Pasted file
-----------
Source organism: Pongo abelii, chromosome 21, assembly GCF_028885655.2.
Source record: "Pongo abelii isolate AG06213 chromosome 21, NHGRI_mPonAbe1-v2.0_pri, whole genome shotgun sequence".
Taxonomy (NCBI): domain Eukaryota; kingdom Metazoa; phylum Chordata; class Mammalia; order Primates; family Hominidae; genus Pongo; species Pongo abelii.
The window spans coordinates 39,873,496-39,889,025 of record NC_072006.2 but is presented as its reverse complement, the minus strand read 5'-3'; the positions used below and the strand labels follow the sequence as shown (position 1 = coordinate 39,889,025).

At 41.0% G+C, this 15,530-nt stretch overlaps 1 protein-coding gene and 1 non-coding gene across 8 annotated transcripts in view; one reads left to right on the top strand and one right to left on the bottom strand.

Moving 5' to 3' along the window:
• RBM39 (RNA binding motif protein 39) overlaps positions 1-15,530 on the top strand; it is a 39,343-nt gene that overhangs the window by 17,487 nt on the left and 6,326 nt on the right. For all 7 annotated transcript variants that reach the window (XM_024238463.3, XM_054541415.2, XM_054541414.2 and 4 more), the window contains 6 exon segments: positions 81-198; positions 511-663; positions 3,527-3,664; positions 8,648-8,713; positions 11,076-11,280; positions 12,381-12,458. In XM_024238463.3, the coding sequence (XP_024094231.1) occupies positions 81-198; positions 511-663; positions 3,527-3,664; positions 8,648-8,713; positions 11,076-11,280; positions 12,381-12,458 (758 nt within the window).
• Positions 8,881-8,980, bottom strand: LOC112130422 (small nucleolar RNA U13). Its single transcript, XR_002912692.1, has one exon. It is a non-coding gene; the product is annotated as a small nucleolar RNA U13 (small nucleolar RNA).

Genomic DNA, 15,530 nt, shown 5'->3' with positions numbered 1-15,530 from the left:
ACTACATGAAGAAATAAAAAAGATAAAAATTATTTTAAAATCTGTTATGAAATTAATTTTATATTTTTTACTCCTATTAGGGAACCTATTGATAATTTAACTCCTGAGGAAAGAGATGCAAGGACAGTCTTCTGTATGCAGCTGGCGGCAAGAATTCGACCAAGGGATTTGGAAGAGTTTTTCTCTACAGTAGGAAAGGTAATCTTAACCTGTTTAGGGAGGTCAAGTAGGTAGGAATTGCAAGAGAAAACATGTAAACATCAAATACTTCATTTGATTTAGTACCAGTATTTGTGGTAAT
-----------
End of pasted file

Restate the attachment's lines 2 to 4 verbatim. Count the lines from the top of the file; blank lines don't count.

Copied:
Source record: "Pongo abelii isolate AG06213 chromosome 21, NHGRI_mPonAbe1-v2.0_pri, whole genome shotgun sequence".
Taxonomy (NCBI): domain Eukaryota; kingdom Metazoa; phylum Chordata; class Mammalia; order Primates; family Hominidae; genus Pongo; species Pongo abelii.
The window spans coordinates 39,873,496-39,889,025 of record NC_072006.2 but is presented as its reverse complement, the minus strand read 5'-3'; the positions used below and the strand labels follow the sequence as shown (position 1 = coordinate 39,889,025).